Does My Child Need Vision Services?
A teacher of the visually impaired works with children who have visual loss or a brain based Cortical Visual Impairment (CVI). They assess functional vision and help optimize the use of vision as well as the use of other senses.
Teachers of the visually impaired address areas of early childhood development in which vision loss has an impact and assist in making environmental adaptations in daily routines. They work on beginning literacy skills for future Braille and print readers by developing strong tactile, visual, and listening skills.
In addition, a teacher of the visually impaired will also interpret eye reports and help the family understand the child’s eye condition.
Children’s Vision Takes Time to Develop
During the first months of life, your child’s eyes are experiencing the world for the first time, and their primary focus is only 8 to 10 inches away (about the distance to a parent’s face when being held.)
At first, baby’s eyes may appear to be unfocused, to wander, or be crossed. It’s not an early concern, as your baby won’t begin to follow moving objects and reach for things until about 3 months of age.
Between 5 to 8 months, depth perception and color vision are improving, and eye-body coordination skills start to play a role as your baby learns to crawl.
For the rest of their first year, baby learns to grasp and play with objects and makes progress toward his or her first steps. By now, your child should be able to judge distances and throw objects with some precision.
Between 1 and 2 years of age, hand-eye coordination and depth perception are usually well developed, and your child should be able to recognize familiar objects, faces, pictures in books, and to explore their world visually and physically with confidence.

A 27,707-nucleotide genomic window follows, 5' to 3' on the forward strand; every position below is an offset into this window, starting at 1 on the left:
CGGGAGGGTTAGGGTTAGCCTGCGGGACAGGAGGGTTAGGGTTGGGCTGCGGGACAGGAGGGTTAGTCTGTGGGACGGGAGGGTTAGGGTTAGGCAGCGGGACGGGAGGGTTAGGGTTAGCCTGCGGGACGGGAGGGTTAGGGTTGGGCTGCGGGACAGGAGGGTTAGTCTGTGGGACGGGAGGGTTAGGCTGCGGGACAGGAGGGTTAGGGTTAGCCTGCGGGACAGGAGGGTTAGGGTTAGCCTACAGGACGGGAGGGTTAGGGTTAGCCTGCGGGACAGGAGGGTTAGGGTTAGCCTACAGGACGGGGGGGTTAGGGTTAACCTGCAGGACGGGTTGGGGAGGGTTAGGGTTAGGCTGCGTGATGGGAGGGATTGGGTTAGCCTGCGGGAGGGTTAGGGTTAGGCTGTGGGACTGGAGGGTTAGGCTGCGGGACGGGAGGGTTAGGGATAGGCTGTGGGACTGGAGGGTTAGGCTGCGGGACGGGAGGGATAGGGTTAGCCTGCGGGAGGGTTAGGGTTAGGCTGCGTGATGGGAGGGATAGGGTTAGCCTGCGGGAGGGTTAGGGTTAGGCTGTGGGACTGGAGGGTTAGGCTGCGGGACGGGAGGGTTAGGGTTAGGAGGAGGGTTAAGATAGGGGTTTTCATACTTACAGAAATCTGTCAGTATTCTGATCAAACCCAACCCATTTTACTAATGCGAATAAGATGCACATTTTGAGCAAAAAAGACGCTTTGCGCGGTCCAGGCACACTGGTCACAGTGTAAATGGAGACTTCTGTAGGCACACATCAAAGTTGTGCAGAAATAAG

Your Child’s First Eye Exam
Children should have their first comprehensive eye exam at 6 months of age. An optometrist or ophthalmologist is trained to check for the development of visual acuity, proper eye movement and eye teaming skills, as well as for eye health.
They’ll look for issues like amblyopia (lazy eye), strabismus (crossed or misaligned eyes), and focusing problems.
Causes of vision impairment in children that your eye doctor can screen for include:
- Cortical Visual Impairment. CVI is a neurological disorder with a variety of causes ranging from asphyxia (oxygen deprivation) to injury and infection.
- Retinopathy of Prematurity (ROP) is an eye disorder affecting premature infants.
- Optic Neve Hypoplasia (ONH) is vision impairment resulting from an underdevelopment of the optic nerve during pregnancy.
- This group of conditions is characterized by a loss of the body pigment melanin, including the skin, hair, and eyes. Since melanin is important to the development of the retina, visual impairment can result.
Is Your Child’s Eyesight at Risk?
Why is detecting early vision problems so important for your child?
Infants start to engage with their world from day one, and their vision is a primary tool for learning about that world. When their eyesight is impaired, it is a cause for immediate concern.
Just a few of the issues related to early childhood vision problems include:
- Development of poor hand-eye coordination.
- Delays in cognitive development.
- Social problems in recognizing faces and emotional responses.
- Inability to focus at school and low reading comprehension.
Of course, it takes some care, observation, and understanding to know how or when your child might be having vision problems.
Warning Signs to Look for at Home
While it may be difficult to know exactly how your child is seeing the world, there are some easy to recognize signs that all parents can be on the watch for.
- Red eyes and encrusted eye lids are often a sign of infection.
- Continually teary eyes may point to blocked tear ducts.
- Extra sensitivity to light may mean there is increased pressure in the eye.
- Pupils that are unequal in size or that appear white instead of black.
- Repeated shutting or covering of one eye.
- Lack of a growing visual interest and engagement with the environment is likely to signal some visual impairment or early developmental problem.
- Repeatedly bumping into and knocking things over; squinting, blinking, and eye-rubbing; sitting too close to the TV; and generally avoiding activities that rely on good vision.
Would you like to learn more about childhood vision problems? Call TEIS Early Intervention at 412-271-8347 or Text INFO to 412-543-8398 During Regular Business Hours (8:00 am to 4:00 pm, M-F).
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